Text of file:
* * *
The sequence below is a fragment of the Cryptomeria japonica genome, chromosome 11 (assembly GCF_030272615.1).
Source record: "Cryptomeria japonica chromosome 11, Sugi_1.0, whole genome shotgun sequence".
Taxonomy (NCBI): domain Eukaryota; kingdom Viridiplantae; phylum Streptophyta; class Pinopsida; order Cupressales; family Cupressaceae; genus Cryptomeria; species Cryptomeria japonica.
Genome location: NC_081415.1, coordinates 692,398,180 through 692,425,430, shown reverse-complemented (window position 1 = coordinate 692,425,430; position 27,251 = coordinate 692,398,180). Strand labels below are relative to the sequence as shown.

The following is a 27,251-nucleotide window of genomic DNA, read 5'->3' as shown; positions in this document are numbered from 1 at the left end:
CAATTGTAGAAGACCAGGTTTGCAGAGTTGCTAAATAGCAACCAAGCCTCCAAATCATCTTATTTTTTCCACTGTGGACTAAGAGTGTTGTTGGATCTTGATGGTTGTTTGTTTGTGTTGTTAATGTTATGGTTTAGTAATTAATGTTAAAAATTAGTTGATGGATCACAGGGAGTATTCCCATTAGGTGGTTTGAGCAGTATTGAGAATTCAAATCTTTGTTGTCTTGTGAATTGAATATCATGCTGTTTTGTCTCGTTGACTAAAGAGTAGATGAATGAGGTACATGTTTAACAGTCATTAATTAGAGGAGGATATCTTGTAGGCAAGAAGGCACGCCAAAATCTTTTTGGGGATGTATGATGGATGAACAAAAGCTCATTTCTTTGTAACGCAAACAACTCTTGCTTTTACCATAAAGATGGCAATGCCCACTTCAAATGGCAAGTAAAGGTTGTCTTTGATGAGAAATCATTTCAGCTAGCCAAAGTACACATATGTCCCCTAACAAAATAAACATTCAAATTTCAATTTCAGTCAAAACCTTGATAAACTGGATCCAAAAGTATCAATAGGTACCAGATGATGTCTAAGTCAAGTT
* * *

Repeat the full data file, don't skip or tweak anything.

The sequence below is a fragment of the Cryptomeria japonica genome, chromosome 11 (assembly GCF_030272615.1).
Source record: "Cryptomeria japonica chromosome 11, Sugi_1.0, whole genome shotgun sequence".
Taxonomy (NCBI): domain Eukaryota; kingdom Viridiplantae; phylum Streptophyta; class Pinopsida; order Cupressales; family Cupressaceae; genus Cryptomeria; species Cryptomeria japonica.
Genome location: NC_081415.1, coordinates 692,398,180 through 692,425,430, shown reverse-complemented (window position 1 = coordinate 692,425,430; position 27,251 = coordinate 692,398,180). Strand labels below are relative to the sequence as shown.

The following is a 27,251-nucleotide window of genomic DNA, read 5'->3' as shown; positions in this document are numbered from 1 at the left end:
CAATTGTAGAAGACCAGGTTTGCAGAGTTGCTAAATAGCAACCAAGCCTCCAAATCATCTTATTTTTTCCACTGTGGACTAAGAGTGTTGTTGGATCTTGATGGTTGTTTGTTTGTGTTGTTAATGTTATGGTTTAGTAATTAATGTTAAAAATTAGTTGATGGATCACAGGGAGTATTCCCATTAGGTGGTTTGAGCAGTATTGAGAATTCAAATCTTTGTTGTCTTGTGAATTGAATATCATGCTGTTTTGTCTCGTTGACTAAAGAGTAGATGAATGAGGTACATGTTTAACAGTCATTAATTAGAGGAGGATATCTTGTAGGCAAGAAGGCACGCCAAAATCTTTTTGGGGATGTATGATGGATGAACAAAAGCTCATTTCTTTGTAACGCAAACAACTCTTGCTTTTACCATAAAGATGGCAATGCCCACTTCAAATGGCAAGTAAAGGTTGTCTTTGATGAGAAATCATTTCAGCTAGCCAAAGTACACATATGTCCCCTAACAAAATAAACATTCAAATTTCAATTTCAGTCAAAACCTTGATAAACTGGATCCAAAAGTATCAATAGGTACCAGATGATGTCTAAGTCAAGTT